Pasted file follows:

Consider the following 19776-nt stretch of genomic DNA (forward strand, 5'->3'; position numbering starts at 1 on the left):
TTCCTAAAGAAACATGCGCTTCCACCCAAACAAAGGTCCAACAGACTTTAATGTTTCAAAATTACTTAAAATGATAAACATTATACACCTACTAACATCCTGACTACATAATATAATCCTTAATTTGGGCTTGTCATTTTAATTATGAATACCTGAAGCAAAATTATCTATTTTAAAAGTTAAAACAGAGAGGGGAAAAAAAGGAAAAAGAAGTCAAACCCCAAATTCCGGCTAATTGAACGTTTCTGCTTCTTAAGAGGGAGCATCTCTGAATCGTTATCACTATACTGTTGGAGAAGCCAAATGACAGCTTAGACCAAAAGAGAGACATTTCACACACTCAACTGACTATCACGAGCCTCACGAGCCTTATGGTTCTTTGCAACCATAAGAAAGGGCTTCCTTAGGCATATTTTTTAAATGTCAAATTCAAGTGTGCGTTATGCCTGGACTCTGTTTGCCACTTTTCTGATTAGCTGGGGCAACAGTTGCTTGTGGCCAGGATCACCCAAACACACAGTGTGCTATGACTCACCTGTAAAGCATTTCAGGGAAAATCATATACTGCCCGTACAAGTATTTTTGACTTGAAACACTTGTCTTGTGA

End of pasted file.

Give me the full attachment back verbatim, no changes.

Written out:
Consider the following 19776-nt stretch of genomic DNA (forward strand, 5'->3'; position numbering starts at 1 on the left):
TTCCTAAAGAAACATGCGCTTCCACCCAAACAAAGGTCCAACAGACTTTAATGTTTCAAAATTACTTAAAATGATAAACATTATACACCTACTAACATCCTGACTACATAATATAATCCTTAATTTGGGCTTGTCATTTTAATTATGAATACCTGAAGCAAAATTATCTATTTTAAAAGTTAAAACAGAGAGGGGAAAAAAAGGAAAAAGAAGTCAAACCCCAAATTCCGGCTAATTGAACGTTTCTGCTTCTTAAGAGGGAGCATCTCTGAATCGTTATCACTATACTGTTGGAGAAGCCAAATGACAGCTTAGACCAAAAGAGAGACATTTCACACACTCAACTGACTATCACGAGCCTCACGAGCCTTATGGTTCTTTGCAACCATAAGAAAGGGCTTCCTTAGGCATATTTTTTAAATGTCAAATTCAAGTGTGCGTTATGCCTGGACTCTGTTTGCCACTTTTCTGATTAGCTGGGGCAACAGTTGCTTGTGGCCAGGATCACCCAAACACACAGTGTGCTATGACTCACCTGTAAAGCATTTCAGGGAAAATCATATACTGCCCGTACAAGTATTTTTGACTTGAAACACTTGTCTTGTGA